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OAuth in the Default ASP.NET 4.5 Templates

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[Microsoft ASP.netâ„¢] [www.ASP.net] [Visual Studeio 2012 & One ASP.NET] [Scott Hanselman, Principle Community Architect, Microsoft] Hi, this is Scott Hanselman. I wanted to take a moment to talk to you about Visual Studio 2012, and some of the new features in ASP.NET 4.5, in this video, specifically OAuth. We use OAuth to log into social networking sites, but we can also use it to log into sites that we create. OAuth support is included in ASP.NET in all of the default templates, so you can use OAuth in Web Forms, Web Pages, MVC, whatever works for you. Let me switch over to Visual Studio. I'll go to File New Project, and I can make an MVC or a Web Forms application. I'll pick Web Forms. Hit "Okay." And you'll notice that over in App_Start there is a file called AuthConfig. Inside that file includes a link to more information about OpenAuth as well as some commented out bits of code that show me that I can set up Twitter or Facebook or Microsoft or Google by uncommenting these and putting in my secrets. If I run the application by itself, it looks like the default template. I can register for this site using membership. I can log in. This side here that says "Use another service to log in" is not configured. I've done this work ahead of time, so I'm just going to grab this AuthConfig file and drop it into App_Start. And I'm going to change the namespace to match my application. You've got my secrets for Twitter and Facebook there. I'll run the application, hit "Log in," and then these buttons have lit up. Now this is set up to use membership. This means that this is in addition to the ASP.NET membership features that you already know how to use. You can add this to an existing membership database with minimal changes. Here I'm going to go and log in with Twitter. I'm redirected to Twitter. Notice it says "MembershipTest_DamianEdwards." That's the name of the application that we set up ahead of time. Hit "Sign in." Now we've redirect back from Twitter. And now it's saying "Register with your Twitter account." Log in. Now I'm actually logged in to ASP.NET membership at this point, but I'm logged in using an external account. I don't have a local password on this site. I could set up a local password. You'll notice that we're taking care of all the different complexities that one would need to deal with in a situation like this. Someone might want to have a local account and then add an external account later. They might want to have multiple registered external logins. For example, here we've got Twitter. I could go and add in Facebook later or log in with my Google account. Now I'm logged in as shanselman with both Google and Twitter. All this OAuth support comes out of the box. You don't need a special template to use it. You just say "File New Project" and it works. We include Google, Microsoft, Twitter, and Facebook, and you could certainly add your own if you'd like. This all uses the open source library DotNetOpenAuth. This is just another example of where we've added open source to ASP.NET. I think it's a really great feature, and I'm pretty excited about it, and I hope you enjoy using it. [Microsoft ASP.netâ„¢] [www.ASP.net]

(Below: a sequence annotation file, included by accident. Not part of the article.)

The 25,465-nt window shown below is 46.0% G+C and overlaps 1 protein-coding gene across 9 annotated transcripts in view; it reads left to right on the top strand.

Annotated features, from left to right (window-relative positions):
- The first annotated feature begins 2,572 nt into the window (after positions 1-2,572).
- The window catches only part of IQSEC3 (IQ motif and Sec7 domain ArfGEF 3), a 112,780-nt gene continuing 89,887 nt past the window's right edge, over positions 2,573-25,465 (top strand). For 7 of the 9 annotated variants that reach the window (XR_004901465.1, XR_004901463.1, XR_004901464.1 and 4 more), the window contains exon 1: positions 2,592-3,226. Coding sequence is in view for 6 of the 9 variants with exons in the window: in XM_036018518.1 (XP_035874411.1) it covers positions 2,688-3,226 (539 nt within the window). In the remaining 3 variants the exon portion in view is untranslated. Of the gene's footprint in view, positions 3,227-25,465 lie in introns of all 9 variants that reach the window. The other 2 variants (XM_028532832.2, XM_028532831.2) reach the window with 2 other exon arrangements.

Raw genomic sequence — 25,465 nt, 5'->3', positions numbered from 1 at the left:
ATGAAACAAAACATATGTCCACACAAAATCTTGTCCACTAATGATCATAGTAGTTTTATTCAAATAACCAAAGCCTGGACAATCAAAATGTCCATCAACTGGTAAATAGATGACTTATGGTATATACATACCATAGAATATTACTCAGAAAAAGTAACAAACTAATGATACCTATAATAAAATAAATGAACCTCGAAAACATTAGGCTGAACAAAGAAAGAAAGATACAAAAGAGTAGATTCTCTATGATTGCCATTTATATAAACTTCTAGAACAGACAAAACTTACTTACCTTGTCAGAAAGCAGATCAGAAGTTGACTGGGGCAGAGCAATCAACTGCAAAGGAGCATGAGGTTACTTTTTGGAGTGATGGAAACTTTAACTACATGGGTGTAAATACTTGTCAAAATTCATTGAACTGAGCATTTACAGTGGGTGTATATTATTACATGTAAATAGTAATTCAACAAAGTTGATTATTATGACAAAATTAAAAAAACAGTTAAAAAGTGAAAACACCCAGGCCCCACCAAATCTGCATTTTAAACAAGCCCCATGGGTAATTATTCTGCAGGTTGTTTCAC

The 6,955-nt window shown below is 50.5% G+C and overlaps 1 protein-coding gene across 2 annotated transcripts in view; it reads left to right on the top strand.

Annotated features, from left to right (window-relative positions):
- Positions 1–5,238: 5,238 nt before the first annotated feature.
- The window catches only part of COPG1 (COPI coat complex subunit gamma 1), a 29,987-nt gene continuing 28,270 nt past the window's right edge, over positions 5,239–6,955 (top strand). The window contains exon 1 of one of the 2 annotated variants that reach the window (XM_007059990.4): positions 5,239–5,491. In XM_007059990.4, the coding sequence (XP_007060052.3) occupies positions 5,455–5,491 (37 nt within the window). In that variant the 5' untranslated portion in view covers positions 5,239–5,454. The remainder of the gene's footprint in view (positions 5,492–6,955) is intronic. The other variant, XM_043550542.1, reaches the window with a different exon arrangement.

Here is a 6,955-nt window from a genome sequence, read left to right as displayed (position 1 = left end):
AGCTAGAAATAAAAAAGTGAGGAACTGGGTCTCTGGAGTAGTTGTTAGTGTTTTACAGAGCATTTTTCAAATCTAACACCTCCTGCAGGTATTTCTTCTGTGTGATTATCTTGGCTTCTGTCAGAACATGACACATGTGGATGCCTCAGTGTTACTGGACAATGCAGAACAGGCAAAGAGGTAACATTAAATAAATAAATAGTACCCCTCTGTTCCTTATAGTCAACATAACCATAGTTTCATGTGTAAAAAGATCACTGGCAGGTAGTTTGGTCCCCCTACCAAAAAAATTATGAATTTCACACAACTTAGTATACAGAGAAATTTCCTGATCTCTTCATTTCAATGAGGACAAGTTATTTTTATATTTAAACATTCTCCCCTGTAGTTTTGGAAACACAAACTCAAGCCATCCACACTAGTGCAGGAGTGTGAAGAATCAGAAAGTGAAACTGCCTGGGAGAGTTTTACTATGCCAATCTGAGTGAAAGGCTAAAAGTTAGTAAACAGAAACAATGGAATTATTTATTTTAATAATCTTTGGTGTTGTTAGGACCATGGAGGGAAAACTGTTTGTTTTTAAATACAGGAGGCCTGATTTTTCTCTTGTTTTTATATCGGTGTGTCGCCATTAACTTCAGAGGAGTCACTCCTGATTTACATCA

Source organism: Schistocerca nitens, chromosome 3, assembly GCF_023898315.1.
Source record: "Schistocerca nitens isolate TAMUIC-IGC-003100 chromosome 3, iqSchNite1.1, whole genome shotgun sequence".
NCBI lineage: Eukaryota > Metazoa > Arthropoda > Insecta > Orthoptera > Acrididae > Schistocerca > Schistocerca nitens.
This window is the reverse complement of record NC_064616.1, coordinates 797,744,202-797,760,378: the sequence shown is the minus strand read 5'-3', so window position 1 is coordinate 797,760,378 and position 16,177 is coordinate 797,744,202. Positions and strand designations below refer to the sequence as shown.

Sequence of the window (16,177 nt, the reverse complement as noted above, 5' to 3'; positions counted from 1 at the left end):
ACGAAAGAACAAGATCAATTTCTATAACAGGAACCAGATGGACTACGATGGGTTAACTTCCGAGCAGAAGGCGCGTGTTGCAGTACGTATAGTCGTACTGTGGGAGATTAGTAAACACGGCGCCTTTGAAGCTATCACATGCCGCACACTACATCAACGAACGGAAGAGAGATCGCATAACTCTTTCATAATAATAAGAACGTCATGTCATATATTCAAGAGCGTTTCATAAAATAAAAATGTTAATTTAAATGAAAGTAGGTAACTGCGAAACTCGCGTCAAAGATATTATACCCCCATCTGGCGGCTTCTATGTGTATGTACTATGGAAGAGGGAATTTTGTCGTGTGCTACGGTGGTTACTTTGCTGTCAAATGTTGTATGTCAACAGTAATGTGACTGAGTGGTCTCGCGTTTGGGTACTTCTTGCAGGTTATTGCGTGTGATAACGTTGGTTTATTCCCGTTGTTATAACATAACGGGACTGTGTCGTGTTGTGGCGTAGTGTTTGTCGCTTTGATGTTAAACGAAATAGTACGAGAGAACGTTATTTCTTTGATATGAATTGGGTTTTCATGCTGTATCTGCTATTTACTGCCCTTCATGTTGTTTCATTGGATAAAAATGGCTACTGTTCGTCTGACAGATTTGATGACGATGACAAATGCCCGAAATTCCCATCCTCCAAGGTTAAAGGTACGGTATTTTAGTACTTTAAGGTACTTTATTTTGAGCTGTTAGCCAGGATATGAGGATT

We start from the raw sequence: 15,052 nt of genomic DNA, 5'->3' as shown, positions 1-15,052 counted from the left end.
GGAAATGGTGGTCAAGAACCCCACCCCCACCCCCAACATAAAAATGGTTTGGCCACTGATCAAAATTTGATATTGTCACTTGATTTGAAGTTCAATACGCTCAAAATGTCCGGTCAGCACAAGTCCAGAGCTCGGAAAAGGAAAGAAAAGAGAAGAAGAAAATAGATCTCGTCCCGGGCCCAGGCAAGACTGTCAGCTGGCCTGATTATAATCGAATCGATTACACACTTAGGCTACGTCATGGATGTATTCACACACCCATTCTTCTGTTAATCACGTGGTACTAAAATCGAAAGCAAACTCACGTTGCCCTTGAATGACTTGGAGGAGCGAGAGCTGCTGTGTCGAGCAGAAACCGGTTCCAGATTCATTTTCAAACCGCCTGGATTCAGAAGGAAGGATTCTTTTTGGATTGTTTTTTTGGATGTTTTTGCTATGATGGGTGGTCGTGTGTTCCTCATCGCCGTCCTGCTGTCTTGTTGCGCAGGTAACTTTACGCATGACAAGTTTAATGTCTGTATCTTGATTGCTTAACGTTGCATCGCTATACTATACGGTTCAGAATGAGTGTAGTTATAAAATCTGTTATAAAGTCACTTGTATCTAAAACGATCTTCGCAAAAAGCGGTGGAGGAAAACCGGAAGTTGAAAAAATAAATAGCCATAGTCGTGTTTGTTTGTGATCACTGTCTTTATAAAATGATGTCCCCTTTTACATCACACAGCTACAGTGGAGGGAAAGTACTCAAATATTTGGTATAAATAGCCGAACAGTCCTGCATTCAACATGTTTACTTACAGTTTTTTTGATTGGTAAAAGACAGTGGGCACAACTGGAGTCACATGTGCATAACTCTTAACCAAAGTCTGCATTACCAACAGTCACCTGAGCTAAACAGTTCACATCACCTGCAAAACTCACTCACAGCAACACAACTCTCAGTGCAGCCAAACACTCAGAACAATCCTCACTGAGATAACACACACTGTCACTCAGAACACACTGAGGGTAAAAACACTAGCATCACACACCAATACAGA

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Duration: 3 minutes and 44 seconds
Country: United States
Language: English
License: All rights reserved
Genre: None
Views: 6
Posted by: neudesicasp on Oct 3, 2013

OAuth in the Default ASP.NET 4.5 Templates

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